How Google’s Mobile Daydream Platform Aims To Dominate Consumer VR

With its new Android N-compatible headset, Google is betting that smartphones will be at the center of consumer-grade virtual reality.

How Google’s Mobile Daydream Platform Aims To Dominate Consumer VR
[Images: courtesy of Google]

Google just went all-in on virtual reality.


The tech giant today shared the most information yet about its new mobile VR platform, Daydream, the ambitious follow-up to its popular low-cost Cardboard system. The company-wide effort, which will launch in early November, includes a headset, handheld controller, several major first-party apps, and the first phone that will support the system, via a new version of Android.

It’s the strongest signal yet that Google sees the smartphone as being at the center of consumer-grade virtual reality. While companies like HTC and the Facebook-owned Oculus have released high-end tethered VR systems that require expensive PCs, Google has clearly placed its bet on VR that works on phones. It’s also betting on an open system: Other companies will be able to take advantage of a Daydream reference design by making Daydream-compatible headsets and controllers, as well as Daydream-ready phones.

Google’s idea is to enable a broad Daydream ecosystem that pairs its new mobile OS—Android N, which was built from the ground up with Daydream support—with a variety of manufacturers’ light, customizable, easy-to-use VR headsets. The first of those headsets, though, is Google’s own $79 Daydream View.

Unlike Samsung’s Gear VR, which only works with the company’s own high-end phones, Daydream View was designed to connect wirelessly to a range of phones that includes Google’s all-new Pixel, which will start at $649 and go on sale on October 20, as well as forthcoming devices from HTC, ZTE, Huawei, Xiaomi, Alcatel, Asus, LG, and even Samsung.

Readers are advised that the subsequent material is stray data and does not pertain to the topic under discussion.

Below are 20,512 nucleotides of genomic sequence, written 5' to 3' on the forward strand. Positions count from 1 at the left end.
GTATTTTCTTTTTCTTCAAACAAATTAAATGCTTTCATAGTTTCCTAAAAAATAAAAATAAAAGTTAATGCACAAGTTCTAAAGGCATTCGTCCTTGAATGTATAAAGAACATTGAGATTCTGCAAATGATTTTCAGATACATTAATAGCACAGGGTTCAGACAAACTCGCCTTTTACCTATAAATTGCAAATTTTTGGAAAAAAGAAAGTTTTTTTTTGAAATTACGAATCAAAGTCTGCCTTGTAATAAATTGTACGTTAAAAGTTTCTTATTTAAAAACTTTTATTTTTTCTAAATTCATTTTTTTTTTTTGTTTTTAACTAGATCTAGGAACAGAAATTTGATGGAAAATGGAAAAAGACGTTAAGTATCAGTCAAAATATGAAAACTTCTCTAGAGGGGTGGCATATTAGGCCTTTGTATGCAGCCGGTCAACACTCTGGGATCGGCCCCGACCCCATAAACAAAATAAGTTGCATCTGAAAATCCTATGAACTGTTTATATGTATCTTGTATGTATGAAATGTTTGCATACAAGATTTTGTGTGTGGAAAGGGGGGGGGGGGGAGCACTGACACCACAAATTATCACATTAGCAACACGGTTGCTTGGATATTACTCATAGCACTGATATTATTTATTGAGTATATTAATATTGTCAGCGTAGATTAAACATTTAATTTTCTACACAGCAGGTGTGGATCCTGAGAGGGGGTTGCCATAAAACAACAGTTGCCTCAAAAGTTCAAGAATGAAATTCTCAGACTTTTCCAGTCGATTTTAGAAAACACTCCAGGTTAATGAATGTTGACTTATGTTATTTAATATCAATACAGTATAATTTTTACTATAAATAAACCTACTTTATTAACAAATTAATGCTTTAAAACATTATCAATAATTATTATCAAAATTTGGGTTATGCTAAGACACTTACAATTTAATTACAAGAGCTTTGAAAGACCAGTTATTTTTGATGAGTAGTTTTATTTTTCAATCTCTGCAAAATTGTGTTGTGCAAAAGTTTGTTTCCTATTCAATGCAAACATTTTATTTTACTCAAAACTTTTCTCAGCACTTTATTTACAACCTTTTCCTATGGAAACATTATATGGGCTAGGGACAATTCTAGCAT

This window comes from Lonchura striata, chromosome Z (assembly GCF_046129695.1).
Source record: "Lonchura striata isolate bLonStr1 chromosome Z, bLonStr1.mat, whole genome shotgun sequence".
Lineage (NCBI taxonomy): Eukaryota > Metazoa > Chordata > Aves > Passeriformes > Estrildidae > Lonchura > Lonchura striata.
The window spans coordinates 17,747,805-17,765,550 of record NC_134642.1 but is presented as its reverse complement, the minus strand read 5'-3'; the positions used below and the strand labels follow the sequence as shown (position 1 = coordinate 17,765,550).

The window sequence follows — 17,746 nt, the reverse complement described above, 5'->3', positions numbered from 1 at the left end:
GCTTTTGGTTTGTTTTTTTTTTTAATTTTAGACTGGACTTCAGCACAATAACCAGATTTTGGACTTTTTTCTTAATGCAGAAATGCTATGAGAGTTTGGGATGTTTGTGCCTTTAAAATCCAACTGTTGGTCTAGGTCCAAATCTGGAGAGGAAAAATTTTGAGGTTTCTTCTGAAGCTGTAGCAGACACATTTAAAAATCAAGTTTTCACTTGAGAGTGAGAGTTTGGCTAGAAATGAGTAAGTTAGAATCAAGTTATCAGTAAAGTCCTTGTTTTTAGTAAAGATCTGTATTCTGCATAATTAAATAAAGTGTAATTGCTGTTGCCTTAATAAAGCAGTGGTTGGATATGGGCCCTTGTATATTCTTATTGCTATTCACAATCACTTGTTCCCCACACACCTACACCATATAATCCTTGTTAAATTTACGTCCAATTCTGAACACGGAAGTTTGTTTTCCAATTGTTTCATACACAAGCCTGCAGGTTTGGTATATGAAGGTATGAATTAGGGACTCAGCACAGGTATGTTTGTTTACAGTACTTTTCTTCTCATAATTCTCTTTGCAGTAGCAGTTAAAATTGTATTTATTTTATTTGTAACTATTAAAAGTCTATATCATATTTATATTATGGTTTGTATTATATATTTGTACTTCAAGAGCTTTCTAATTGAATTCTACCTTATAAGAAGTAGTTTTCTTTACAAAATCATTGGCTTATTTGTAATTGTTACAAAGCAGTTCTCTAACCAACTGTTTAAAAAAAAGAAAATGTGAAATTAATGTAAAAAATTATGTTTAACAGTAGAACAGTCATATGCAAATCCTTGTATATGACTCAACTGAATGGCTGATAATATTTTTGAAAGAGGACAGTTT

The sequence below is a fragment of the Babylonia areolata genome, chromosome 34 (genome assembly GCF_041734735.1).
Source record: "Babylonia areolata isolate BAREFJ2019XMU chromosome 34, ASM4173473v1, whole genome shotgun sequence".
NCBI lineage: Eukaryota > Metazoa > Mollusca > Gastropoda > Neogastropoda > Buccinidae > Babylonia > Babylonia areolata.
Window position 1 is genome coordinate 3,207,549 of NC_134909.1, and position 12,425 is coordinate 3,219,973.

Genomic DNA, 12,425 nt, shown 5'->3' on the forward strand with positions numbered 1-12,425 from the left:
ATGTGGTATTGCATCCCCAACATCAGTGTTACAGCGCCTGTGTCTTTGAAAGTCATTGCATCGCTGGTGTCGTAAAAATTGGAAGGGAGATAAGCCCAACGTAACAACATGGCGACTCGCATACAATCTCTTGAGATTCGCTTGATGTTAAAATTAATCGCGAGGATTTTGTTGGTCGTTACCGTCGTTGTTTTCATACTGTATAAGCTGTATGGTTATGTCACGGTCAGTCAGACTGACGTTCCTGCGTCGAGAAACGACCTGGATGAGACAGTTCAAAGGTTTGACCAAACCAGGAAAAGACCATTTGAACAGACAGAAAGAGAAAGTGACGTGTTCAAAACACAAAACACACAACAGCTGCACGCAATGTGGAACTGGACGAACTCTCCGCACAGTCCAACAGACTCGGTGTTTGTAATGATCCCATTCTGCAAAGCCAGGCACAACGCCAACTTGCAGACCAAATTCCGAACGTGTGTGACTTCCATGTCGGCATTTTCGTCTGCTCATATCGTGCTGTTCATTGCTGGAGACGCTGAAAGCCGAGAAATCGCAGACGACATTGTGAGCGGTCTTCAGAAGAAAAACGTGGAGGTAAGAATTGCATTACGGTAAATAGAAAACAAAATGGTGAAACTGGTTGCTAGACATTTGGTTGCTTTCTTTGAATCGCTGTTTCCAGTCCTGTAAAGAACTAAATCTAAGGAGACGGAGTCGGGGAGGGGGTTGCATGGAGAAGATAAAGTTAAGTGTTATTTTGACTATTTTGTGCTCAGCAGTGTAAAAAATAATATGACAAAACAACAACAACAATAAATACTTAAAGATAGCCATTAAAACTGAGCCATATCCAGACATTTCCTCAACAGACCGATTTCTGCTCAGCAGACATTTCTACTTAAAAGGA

In order to ensure that users have a lot to do with their new Daydream headset from day one, Google has built all-new VR versions of YouTube, Play Movies, Google Photos, and Street View. There will also be a number of third-party apps, including Hulu, HBO, and Netflix, as well as the New York Times, and many others across genres like travel, games, and sports. All told, there will be more than 50 Daydream apps this year, with hundreds more coming down the pike.

Google is hoping it and its partners can capture big slices of what analysts expect will be a $30 billion market for consumer virtual reality hardware and software by 2020.


As is the case with almost every major VR platform—the Oculus Rift, the HTC Vive, Gear VR, and Sony’s soon-to-be-released PlayStation VR—Apple users are locked out of the equation.

Google’s Daydream View headset, which comes standard with a controller, is 30% lighter than devices like the $99 Gear VR. At launch, it will be available in slate, and before year’s end will also come in snow and crimson. It features an auto-alignment system meant to allow users to spend just seconds inserting their phones, without worrying whether it’s lined up exactly right.

While other companies will be able to make their own Daydream-ready headsets, they will all feature the same wireless auto-alignment system, as well as a controller that works exactly the same as the one included with the Daydream View. All such controllers will include precision orientation sensors that recognize a user’s motion, allowing her to point, slice, swing, and aim.

Related Video: Will VR Go Mainstream?

About the author

Daniel Terdiman is a San Francisco-based technology journalist with nearly 20 years of experience. A veteran of CNET and VentureBeat, Daniel has also written for Wired, The New York Times, Time, and many other publications.